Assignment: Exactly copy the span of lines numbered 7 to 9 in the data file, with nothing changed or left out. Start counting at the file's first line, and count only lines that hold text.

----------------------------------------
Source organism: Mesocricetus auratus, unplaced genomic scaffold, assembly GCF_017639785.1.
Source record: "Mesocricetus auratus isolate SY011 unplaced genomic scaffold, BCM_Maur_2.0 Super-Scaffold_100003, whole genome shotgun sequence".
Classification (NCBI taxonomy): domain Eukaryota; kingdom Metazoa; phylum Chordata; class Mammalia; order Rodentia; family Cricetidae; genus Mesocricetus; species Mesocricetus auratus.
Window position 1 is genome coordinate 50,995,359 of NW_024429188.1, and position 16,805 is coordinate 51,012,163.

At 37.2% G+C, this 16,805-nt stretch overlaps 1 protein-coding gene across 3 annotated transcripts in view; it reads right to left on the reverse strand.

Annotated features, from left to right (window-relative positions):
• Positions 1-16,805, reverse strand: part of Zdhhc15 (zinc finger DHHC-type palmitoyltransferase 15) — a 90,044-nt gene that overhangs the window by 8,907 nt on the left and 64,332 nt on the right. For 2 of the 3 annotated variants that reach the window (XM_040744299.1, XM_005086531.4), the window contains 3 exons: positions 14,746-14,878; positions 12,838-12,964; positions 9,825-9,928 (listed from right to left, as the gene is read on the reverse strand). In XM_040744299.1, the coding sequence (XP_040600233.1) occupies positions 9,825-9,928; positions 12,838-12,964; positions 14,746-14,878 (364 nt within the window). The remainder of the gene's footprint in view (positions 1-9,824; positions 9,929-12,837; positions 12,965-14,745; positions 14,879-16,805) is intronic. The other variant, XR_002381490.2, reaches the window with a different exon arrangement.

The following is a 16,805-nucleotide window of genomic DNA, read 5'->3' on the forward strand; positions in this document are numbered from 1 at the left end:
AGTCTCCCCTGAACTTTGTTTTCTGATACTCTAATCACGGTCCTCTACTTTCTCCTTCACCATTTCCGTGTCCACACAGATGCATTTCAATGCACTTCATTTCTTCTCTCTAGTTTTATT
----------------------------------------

• Positions 1-16,805, reverse strand: part of Zdhhc15 (zinc finger DHHC-type palmitoyltransferase 15) — a 90,044-nt gene that overhangs the window by 8,907 nt on the left and 64,332 nt on the right. For 2 of the 3 annotated variants that reach the window (XM_040744299.1, XM_005086531.4), the window contains 3 exons: positions 14,746-14,878; positions 12,838-12,964; positions 9,825-9,928 (listed from right to left, as the gene is read on the reverse strand). In XM_040744299.1, the coding sequence (XP_040600233.1) occupies positions 9,825-9,928; positions 12,838-12,964; positions 14,746-14,878 (364 nt within the window). The remainder of the gene's footprint in view (positions 1-9,824; positions 9,929-12,837; positions 12,965-14,745; positions 14,879-16,805) is intronic. The other variant, XR_002381490.2, reaches the window with a different exon arrangement.

The following is a 16,805-nucleotide window of genomic DNA, read 5'->3' on the forward strand; positions in this document are numbered from 1 at the left end:
AGTCTCCCCTGAACTTTGTTTTCTGATACTCTAATCACGGTCCTCTACTTTCTCCTTCACCATTTCCGTGTCCACACAGATGCATTTCAATGCACTTCATTTCTTCTCTCTAGTTTTATT